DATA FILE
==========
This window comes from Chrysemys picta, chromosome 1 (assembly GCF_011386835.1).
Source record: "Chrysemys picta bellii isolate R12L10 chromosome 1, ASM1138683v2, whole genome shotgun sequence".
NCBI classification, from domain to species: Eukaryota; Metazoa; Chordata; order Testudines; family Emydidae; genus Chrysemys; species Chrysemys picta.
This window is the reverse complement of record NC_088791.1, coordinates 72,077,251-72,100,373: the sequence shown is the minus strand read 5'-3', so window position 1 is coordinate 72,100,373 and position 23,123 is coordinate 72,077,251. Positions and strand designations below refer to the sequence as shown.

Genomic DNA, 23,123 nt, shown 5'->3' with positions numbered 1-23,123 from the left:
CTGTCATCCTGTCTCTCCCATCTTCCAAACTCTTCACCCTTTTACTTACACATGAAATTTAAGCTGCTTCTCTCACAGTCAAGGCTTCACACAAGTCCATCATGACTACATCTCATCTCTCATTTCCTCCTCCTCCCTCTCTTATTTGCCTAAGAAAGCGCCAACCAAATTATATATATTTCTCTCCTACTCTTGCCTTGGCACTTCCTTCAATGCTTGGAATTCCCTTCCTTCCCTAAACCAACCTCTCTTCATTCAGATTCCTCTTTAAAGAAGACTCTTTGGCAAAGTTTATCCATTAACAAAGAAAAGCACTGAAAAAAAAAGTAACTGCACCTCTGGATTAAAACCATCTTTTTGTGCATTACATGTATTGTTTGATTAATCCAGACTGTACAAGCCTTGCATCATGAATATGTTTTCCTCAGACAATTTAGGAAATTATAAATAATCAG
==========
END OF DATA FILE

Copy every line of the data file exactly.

This window comes from Chrysemys picta, chromosome 1 (assembly GCF_011386835.1).
Source record: "Chrysemys picta bellii isolate R12L10 chromosome 1, ASM1138683v2, whole genome shotgun sequence".
NCBI classification, from domain to species: Eukaryota; Metazoa; Chordata; order Testudines; family Emydidae; genus Chrysemys; species Chrysemys picta.
This window is the reverse complement of record NC_088791.1, coordinates 72,077,251-72,100,373: the sequence shown is the minus strand read 5'-3', so window position 1 is coordinate 72,100,373 and position 23,123 is coordinate 72,077,251. Positions and strand designations below refer to the sequence as shown.

Genomic DNA, 23,123 nt, shown 5'->3' with positions numbered 1-23,123 from the left:
CTGTCATCCTGTCTCTCCCATCTTCCAAACTCTTCACCCTTTTACTTACACATGAAATTTAAGCTGCTTCTCTCACAGTCAAGGCTTCACACAAGTCCATCATGACTACATCTCATCTCTCATTTCCTCCTCCTCCCTCTCTTATTTGCCTAAGAAAGCGCCAACCAAATTATATATATTTCTCTCCTACTCTTGCCTTGGCACTTCCTTCAATGCTTGGAATTCCCTTCCTTCCCTAAACCAACCTCTCTTCATTCAGATTCCTCTTTAAAGAAGACTCTTTGGCAAAGTTTATCCATTAACAAAGAAAAGCACTGAAAAAAAAAGTAACTGCACCTCTGGATTAAAACCATCTTTTTGTGCATTACATGTATTGTTTGATTAATCCAGACTGTACAAGCCTTGCATCATGAATATGTTTTCCTCAGACAATTTAGGAAATTATAAATAATCAG